CORVAGLIA, LUIGI TOMMASO;ZAMA, DANIELE;GUALDI, SILVIA;FERLINI, MARIANNA;ACETI, ARIANNA;FALDELLA, GIACOMO
2008

Abstract

Aim. Apnoea of prematurity (AOP) is a perplexing disorder of respiratory control that is very common in preterm infants and requires therapeutic intervention to avoid potential morbidity. The existence of a relationship between gastroesophageal reflux (GER) and AOP in preterm infants is still controversial. We aimed to evaluate the relationship between GER and apnoeas in preterm newborns, by the simultaneous and synchronized use of combined Multichannel Intraluminal Impedance and pH-monitoring (pH-MII), and polysomnography (PSG). Methods. Twenty-six preterm infants were studied as they had recurrent apnoeas. They underwent a 6-h simultaneous and synchronized recording of polysomnography and pH-MII. Each registration involved 2 post-prandial periods lasting 3 h each. Polysomnography detects and characterizes apnoeas, desaturations and bradycardia, by recording of breathing movement, nasal airflow, electrocardiogram, pulse oximeter saturation. All apnoeas lasting more than 5 s were considered, and classified as central (CA), obstructive (OA) and mixed apnoeas (MA). By pH-MII we registered acid/non acid GER. The temporal association between GER and apnoea was analysed by the frequency of apnoea in the 30 s preceding and following the onset of GER episodes. Apnoeas detected within thirty seconds after GER were defined GER-triggered. Results. One-hundred-fifty-four apnoeas out of 1136 were detected within 30 second before and/or after the onset of a GER episode. The frequency of apnoea during the 1-min time around the onset of a GER episode (mean 0.17/min; range [0–0.84/min]) was significantly different (p = 0.03) from the one detected during the GER-free period (0.12/min [0–0.43/min]), which is defined as the time difference between the total recording time and the time around all GER episodes. The frequency of apnoea before the onset of GER (0.10/min [0–0.69/min]) did not differ from the one detected during GER-free period (p = 0.17). The frequency of apnoea occurring after the onset of GER (0.25/min [0–1/min]) was higher than the one detected in the GER-free period (p = 0.02), and also than the one detected before the onset of GER (p = 0.01). A great inter-individual variability was documented in the ratio of GER-triggered apnoeas to the total number of apnoeas (median 10.34%, range: 0–20%), as well as in the ratio of GER-triggered apnoeas to the total number of GERs (median 5.77%, range: 0–50%). The increase of apnoeas after GER, defined as the difference between the number of apnoeas detected in the 30 s after GER and the one detected 30 s before GER, was calculated (median 2; range: −2/+8). A significant correlation was found between this difference and the total number of apnoeas (ρ = 0.425, p = 0.034); on the other hand, no correlation was documented between total number of GERs and GER-triggered apnoeas (ρ = 0.019; p = 0.930). Conclusion.We found that, in preterm infants with recurrent apnoeas, these events occur more frequently soon after GER than in the period immediately before GER or GERfree. This suggests that the relationship between GER and AOP is not simply by chance. The ratio of GER-triggered apnoeas to the total number of apnoeas is widely variable. Furthermore, the wide variability in the ratio of GERtriggered apnoeas to the total number of GERs documents that in some newborns a GER episode more likely evokes an apnoea. Patients who had the most significant increase of apnoeas after GER also had the highest number of total apnoeas: in other words, in the most unstable infants also GER episodes can easily act as a trigger event for apnoeas.Onthe other hand, the lack of correlation between GER-triggered apnoeas and total number of GERs highlights that the severity of GER is not predictive by itself of the risk of reflex apnoeas.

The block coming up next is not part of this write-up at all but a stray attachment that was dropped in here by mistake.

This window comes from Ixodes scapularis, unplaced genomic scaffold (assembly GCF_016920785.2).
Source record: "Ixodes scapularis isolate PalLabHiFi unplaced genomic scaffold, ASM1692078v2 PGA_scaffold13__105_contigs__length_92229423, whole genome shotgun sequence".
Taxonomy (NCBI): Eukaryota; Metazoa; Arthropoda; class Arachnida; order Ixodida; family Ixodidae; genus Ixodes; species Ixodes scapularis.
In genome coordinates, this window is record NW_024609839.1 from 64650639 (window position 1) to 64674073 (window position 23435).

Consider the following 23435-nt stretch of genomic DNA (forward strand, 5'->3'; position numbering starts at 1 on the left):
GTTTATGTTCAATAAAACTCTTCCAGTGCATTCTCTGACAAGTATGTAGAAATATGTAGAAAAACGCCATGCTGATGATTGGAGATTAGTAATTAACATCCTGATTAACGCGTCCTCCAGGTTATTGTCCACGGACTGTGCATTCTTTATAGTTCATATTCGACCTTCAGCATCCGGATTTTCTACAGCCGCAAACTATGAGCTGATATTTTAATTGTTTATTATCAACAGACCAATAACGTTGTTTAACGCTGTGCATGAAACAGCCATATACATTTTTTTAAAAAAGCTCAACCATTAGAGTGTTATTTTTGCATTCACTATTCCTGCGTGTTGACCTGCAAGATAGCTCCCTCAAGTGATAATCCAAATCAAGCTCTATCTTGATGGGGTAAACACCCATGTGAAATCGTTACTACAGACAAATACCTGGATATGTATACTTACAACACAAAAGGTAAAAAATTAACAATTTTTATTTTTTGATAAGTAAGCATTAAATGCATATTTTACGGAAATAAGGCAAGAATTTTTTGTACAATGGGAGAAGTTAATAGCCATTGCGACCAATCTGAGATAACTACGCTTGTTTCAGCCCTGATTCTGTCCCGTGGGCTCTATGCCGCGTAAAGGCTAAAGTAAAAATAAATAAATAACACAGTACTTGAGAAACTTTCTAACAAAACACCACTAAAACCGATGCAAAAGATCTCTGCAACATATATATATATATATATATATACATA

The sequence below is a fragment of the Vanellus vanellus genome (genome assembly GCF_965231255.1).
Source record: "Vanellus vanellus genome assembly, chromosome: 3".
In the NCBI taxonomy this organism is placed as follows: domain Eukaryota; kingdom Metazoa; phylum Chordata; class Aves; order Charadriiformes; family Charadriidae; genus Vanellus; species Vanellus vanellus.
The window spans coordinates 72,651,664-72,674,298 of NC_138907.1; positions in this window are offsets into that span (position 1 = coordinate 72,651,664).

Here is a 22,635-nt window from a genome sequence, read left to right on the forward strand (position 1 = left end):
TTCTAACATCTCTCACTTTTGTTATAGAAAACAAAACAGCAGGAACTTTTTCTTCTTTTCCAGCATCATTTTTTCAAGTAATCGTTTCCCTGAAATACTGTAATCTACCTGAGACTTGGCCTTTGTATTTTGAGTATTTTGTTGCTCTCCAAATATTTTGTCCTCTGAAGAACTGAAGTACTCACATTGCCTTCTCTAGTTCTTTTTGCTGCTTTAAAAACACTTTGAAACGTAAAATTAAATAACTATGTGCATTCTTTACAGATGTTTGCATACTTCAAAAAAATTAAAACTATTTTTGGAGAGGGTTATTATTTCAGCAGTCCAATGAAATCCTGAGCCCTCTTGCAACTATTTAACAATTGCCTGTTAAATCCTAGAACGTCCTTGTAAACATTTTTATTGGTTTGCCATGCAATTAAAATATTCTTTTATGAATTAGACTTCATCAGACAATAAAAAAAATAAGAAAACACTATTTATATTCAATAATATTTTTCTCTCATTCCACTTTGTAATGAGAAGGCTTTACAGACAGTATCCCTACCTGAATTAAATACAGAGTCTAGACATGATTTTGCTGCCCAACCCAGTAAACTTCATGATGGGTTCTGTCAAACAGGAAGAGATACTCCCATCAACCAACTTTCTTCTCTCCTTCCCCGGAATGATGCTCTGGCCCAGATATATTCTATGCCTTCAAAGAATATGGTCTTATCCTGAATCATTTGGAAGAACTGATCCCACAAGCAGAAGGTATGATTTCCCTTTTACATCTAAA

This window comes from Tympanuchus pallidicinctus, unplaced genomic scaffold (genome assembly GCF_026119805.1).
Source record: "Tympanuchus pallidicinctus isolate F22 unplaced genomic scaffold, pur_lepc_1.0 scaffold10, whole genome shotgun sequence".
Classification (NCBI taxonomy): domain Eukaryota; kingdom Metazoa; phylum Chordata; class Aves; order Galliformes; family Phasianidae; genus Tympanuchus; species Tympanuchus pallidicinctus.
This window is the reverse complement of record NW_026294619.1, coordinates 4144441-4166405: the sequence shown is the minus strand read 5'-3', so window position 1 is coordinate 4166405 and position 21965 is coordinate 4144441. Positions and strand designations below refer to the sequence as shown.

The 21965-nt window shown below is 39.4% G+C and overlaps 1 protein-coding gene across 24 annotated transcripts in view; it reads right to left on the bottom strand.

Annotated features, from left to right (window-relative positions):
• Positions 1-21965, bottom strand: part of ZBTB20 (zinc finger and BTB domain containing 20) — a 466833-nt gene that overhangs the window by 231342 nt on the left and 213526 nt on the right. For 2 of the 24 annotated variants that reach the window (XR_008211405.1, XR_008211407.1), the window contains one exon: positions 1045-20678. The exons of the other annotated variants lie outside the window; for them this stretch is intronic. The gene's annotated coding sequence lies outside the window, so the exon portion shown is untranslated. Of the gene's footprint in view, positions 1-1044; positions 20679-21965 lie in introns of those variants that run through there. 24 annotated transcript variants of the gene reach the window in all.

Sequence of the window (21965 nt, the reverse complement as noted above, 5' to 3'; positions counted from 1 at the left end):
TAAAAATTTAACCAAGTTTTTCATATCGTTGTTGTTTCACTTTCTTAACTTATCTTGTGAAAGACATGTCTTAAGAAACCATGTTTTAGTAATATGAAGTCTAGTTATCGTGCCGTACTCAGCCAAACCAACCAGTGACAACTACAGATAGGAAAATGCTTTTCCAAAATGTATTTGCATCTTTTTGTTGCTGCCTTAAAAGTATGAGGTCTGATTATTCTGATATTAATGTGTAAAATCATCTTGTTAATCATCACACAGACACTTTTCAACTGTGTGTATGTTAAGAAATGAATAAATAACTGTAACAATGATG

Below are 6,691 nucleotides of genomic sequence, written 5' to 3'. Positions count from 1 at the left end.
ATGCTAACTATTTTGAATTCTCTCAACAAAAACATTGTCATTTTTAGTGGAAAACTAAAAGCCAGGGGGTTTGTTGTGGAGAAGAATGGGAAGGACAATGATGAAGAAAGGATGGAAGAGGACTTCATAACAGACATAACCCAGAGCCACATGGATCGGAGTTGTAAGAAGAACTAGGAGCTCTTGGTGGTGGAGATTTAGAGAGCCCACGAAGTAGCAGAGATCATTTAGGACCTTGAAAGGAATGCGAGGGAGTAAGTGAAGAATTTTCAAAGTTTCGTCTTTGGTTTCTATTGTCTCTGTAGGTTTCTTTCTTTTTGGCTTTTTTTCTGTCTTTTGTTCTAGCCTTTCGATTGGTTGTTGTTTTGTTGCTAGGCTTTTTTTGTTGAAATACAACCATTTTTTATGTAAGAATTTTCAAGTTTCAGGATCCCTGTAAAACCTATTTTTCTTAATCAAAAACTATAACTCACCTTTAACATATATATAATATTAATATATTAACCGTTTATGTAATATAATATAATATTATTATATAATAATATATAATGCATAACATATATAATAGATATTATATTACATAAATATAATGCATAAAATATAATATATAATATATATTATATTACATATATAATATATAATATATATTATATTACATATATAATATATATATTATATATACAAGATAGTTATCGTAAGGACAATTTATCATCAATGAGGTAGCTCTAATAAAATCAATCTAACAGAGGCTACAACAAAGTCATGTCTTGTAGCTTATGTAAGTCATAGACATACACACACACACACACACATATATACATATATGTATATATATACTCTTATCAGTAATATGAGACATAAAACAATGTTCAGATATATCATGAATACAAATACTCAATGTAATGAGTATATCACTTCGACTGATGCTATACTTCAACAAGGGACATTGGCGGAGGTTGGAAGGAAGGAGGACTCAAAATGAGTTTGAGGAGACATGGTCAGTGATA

Digestive and Liver Disease, vol. 40 issue 10
a84
a84
Corvaglia L; Zama D; Gualdi S; Ferlini M; Aceti A; Mariani E; Faldella G
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Utilizza questo identificativo per citare o creare un link a questo documento: https://hdl.handle.net/11585/123440